Background and objectives: We describe a partnership between family practice residency clinics and a state public health virology laboratory that has produced comprehensive viral respiratory disease education and surveillance. Family practice residents have been provided with education on respiratory viruses and the results of ongoing viral surveillance. The preliminary effects of this program on antibiotic prescribing by senior residents are evaluated in this paper.
Methods: We used a questionnaire to assess the acceptance by family practice residents of the educational component and the utility of ongoing viral surveillance. We used chart review to evaluate rates of antibiotic prescribing and the number of patients diagnosed per year with acute upper respiratory infection and acute bronchitis by senior residents in 1992 (preexposure) and 1996 (postexposure).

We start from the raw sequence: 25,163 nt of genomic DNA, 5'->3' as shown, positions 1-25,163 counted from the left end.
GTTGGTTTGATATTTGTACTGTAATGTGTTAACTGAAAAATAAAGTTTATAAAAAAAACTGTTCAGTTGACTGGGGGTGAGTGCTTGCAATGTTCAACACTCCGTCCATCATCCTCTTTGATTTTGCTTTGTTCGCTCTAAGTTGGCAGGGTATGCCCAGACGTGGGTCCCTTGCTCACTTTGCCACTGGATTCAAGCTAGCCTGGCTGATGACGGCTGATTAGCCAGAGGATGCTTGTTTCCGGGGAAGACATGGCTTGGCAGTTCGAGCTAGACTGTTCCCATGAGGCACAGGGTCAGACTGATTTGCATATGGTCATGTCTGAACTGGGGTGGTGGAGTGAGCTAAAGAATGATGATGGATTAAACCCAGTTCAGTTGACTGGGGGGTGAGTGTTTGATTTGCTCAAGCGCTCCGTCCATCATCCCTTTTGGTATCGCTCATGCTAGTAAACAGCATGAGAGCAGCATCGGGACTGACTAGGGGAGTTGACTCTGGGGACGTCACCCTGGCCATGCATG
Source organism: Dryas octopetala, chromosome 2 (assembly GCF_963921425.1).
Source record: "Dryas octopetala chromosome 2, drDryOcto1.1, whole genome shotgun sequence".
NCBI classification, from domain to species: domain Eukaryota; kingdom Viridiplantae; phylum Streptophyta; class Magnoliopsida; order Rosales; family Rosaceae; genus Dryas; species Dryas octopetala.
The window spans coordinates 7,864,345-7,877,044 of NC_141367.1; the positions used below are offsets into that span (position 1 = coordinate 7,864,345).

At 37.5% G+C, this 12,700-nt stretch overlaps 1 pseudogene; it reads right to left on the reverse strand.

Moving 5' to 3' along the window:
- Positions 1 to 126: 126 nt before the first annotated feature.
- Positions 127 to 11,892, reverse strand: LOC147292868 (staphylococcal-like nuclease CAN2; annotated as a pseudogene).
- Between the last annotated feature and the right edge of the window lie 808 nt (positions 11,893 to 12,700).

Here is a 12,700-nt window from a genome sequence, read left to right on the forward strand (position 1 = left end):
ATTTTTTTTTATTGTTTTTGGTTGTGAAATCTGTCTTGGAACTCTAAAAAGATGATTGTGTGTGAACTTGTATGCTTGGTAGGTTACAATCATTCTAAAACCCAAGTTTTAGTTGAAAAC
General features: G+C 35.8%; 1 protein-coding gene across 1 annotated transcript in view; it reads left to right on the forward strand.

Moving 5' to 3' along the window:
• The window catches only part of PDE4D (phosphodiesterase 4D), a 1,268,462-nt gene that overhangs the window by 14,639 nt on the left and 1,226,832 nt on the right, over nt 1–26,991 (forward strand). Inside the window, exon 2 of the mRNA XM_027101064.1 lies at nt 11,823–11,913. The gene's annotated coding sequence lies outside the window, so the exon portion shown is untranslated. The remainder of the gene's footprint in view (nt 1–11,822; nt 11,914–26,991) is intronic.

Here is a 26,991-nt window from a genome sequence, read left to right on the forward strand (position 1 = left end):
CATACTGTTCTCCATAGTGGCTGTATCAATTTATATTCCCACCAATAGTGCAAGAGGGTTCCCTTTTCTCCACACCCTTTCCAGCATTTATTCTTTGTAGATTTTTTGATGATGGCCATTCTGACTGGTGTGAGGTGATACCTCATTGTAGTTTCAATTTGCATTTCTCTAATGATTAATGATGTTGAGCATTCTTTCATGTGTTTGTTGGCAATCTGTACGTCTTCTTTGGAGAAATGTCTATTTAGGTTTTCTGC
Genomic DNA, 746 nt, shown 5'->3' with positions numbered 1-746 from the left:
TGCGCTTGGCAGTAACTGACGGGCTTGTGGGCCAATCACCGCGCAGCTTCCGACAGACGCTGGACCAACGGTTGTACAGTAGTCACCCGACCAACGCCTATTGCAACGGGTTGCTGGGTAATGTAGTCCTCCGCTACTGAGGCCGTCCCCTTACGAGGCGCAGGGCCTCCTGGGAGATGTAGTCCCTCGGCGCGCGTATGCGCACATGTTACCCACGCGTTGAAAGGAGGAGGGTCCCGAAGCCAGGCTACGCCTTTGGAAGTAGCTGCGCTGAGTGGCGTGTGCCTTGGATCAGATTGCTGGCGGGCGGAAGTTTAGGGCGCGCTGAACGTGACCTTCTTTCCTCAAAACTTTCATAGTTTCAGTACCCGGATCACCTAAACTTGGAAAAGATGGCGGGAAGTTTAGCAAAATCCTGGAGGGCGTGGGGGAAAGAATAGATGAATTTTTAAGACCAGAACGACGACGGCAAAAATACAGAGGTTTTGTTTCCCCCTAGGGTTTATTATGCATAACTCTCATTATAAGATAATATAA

Results: By the third year of training, most residents (79%) reported receiving adequate training regarding common viral respiratory diseases. Moreover, residents reported that they were less likely to prescribe antibiotics to patients presenting with respiratory infections when provided with specific information on circulating viral pathogens. Antibiotic prescribing in the postexposure group was 68% lower for upper respiratory infection (URI) and 45% lower for a composite of URI and bronchitis.
Conclusions: Education and monitoring of circulating respiratory viruses can result in familiarity with common disorders in primary care and reduce unnecessary antibiotic use.